Over the years, Buffett has referred to the epic battle between James J. Hill and Edward Harriman over the Northern Pacific Railroad (precursor to Buffet’s beloved BNSF) as being one of the foundations of his understanding of investment and a fundamental lesson for all about the vagaries of the stock market. During a recent CNBC interview, Buffett said, “I like history. I like financial history particularly,” and mentioned the Northern Pacific battle, remarking that Alan Greenspan knew all about it but newly minted MBA from the Ivy Leagues did not. He goes on about the Northern Pacific case to say: “It's useful to realize how extraordinary things can happen occasionally … You should know financial history.”
Another recent quote:
“I first read about the Northern Pacific Corner when I was ten years old. When I opened my office on January 1, 1962, I put on the wall a framed copy of the New York Times of May 10, 1901, describing the fateful prior day…” -- Warren BuffettWhat is this story and why does Buffett seem to believe it is such an important lesson? Here is a link to the actual May 10, 1901 New York Times editorial. A fascinating and very short read (editorials today are dull and dry by comparison), it outlines the sense of panic and confusion that the Northern Pacific “Corner” caused as it whipsawed the markets and caused all sorts of follow-on effects. In fact, the trading in a single stock (i.e. the Northern Pacific) around the battle for control nearly brought the entire market to its knees and, along with it, the entire country when the shorts were trapped, panicked and were forced into indiscriminate selling. Confidence was rattled and stocks were selling for irrational prices. Money tightened, markets froze and the trust of the investing public went out the window. Sound familiar?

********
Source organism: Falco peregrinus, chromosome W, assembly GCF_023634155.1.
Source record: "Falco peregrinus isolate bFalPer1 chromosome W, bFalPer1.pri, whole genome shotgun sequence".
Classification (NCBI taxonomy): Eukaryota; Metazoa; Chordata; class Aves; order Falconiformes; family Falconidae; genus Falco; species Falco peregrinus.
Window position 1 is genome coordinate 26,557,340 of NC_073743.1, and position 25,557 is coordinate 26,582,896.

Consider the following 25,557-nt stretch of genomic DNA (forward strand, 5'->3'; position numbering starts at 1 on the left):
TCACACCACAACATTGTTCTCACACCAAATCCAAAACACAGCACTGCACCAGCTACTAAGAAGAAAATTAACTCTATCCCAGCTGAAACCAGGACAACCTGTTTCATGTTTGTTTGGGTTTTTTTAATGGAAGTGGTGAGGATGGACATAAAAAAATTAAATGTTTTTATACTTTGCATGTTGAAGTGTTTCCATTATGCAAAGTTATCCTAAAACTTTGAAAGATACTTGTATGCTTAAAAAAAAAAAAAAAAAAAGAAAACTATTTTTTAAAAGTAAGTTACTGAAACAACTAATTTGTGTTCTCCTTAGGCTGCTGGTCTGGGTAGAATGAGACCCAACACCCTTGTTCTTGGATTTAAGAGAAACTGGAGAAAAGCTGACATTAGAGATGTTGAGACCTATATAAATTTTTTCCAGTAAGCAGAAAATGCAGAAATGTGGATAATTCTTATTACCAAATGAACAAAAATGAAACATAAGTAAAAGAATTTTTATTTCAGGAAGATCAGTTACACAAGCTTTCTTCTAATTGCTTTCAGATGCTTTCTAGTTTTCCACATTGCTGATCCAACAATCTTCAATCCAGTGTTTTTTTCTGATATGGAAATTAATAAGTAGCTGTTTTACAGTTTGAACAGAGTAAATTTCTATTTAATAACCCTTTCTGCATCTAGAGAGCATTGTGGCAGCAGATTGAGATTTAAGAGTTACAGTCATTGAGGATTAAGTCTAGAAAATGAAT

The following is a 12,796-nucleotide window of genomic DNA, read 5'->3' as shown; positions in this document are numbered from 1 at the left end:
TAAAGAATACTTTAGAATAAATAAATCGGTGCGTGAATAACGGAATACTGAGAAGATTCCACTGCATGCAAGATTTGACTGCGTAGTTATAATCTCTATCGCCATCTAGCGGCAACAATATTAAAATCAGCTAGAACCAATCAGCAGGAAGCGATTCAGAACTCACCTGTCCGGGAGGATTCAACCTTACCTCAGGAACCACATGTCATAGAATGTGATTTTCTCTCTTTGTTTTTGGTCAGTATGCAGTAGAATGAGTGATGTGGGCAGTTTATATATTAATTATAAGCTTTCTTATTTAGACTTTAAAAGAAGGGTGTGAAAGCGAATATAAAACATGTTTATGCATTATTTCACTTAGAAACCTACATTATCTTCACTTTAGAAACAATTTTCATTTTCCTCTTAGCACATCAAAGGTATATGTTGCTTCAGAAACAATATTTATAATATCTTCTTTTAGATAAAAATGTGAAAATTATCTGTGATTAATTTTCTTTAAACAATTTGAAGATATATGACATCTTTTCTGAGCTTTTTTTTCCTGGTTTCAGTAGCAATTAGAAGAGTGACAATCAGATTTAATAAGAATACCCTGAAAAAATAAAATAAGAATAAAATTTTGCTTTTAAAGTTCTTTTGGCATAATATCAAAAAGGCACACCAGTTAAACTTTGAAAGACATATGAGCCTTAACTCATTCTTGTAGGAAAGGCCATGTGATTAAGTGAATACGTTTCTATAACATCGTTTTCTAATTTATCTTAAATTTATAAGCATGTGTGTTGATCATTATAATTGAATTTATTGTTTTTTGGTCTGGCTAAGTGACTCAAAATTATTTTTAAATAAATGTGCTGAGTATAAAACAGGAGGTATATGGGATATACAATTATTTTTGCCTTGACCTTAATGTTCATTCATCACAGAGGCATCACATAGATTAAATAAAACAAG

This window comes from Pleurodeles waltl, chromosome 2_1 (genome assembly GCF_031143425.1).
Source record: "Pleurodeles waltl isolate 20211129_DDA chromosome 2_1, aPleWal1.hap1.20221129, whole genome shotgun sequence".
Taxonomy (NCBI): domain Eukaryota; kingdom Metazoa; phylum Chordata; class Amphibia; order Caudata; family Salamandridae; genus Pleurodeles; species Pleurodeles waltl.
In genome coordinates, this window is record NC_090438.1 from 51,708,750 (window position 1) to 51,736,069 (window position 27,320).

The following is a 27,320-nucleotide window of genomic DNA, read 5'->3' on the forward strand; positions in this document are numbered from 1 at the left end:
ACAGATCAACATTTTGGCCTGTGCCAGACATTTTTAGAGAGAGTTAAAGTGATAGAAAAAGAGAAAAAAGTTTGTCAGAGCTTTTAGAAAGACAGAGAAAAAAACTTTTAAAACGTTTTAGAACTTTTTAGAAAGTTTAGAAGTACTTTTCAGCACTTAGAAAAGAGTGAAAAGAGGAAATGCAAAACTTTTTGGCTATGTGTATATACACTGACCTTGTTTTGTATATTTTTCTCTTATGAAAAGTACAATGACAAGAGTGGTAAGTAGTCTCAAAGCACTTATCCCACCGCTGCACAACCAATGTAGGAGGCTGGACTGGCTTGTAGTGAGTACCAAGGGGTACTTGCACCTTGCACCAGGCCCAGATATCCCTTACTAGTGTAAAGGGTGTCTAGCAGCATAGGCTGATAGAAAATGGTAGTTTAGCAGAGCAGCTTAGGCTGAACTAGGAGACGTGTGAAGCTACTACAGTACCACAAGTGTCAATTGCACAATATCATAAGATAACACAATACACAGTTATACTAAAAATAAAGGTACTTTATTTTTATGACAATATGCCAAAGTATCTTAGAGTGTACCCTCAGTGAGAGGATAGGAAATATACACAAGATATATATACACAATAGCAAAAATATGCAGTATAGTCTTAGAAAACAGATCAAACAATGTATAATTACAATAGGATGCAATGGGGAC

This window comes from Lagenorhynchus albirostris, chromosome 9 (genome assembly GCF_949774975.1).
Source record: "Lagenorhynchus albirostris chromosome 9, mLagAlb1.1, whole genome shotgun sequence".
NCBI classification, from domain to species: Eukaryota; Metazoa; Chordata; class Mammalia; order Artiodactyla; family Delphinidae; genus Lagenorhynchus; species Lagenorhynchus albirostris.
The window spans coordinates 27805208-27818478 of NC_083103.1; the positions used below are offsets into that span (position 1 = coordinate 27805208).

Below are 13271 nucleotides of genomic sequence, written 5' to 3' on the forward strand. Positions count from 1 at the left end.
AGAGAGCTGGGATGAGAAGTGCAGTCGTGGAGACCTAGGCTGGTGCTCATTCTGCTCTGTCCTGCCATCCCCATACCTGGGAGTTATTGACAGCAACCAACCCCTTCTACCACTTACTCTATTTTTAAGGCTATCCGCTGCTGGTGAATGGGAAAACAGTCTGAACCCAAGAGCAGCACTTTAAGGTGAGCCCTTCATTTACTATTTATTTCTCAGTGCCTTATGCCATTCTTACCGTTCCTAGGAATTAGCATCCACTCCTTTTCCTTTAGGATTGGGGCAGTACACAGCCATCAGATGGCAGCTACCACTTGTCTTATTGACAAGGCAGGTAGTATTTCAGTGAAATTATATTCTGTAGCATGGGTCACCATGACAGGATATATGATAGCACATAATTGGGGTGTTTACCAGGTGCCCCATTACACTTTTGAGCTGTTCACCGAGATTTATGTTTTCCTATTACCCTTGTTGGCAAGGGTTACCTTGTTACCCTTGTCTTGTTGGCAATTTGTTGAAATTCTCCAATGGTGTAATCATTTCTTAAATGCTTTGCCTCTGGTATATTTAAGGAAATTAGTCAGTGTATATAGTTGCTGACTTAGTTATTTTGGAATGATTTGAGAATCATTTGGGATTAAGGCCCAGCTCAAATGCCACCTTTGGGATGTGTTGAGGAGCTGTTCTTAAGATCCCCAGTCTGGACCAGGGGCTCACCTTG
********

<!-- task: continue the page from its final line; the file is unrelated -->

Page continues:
If you enjoyed the editorial, you will love this book: "Harriman vs. Hill: Wall Street’s Great Railroad War." It was written by a former Wells Fargo executive vice president of corporate communications and thus someone who has first-hand knowledge of a financial panic and irrational selling in a chaotic market (recall that Wells Fargo hit an intra-day low of $8.01 on March 6, 2009).
I was fortunate enough to get a hold of a copy (it has just been released) and devoured it like a non-fiction equivalent of a Dan Brown suspense-thriller. The writing is truly superb but the real benefit for readers of GuruFocus is the poignant lessons the story’s details provide us. Key among them: Despite the chaos and ruin delivered unto many, those few with a proper investing framework, strong convictions and good risk management ended up making a sizable amount of money. SEC oversight and regulations now offer us some protections not available in 1901 (particularly with respect to mandated disclosures of both listed companies and investors taking significant positions therein), but those protections were useless to us in 2009 unless we had the same framework, convictions and risk management as those who made money in May 1901.
I recommend the book and wish you as much enjoyment as I had. Below are details.
Harriman vs. Hill: Wall Street’s Great Railroad War
Author: Larry Haeg
Univ Of Minnesota Press (October 1, 2013)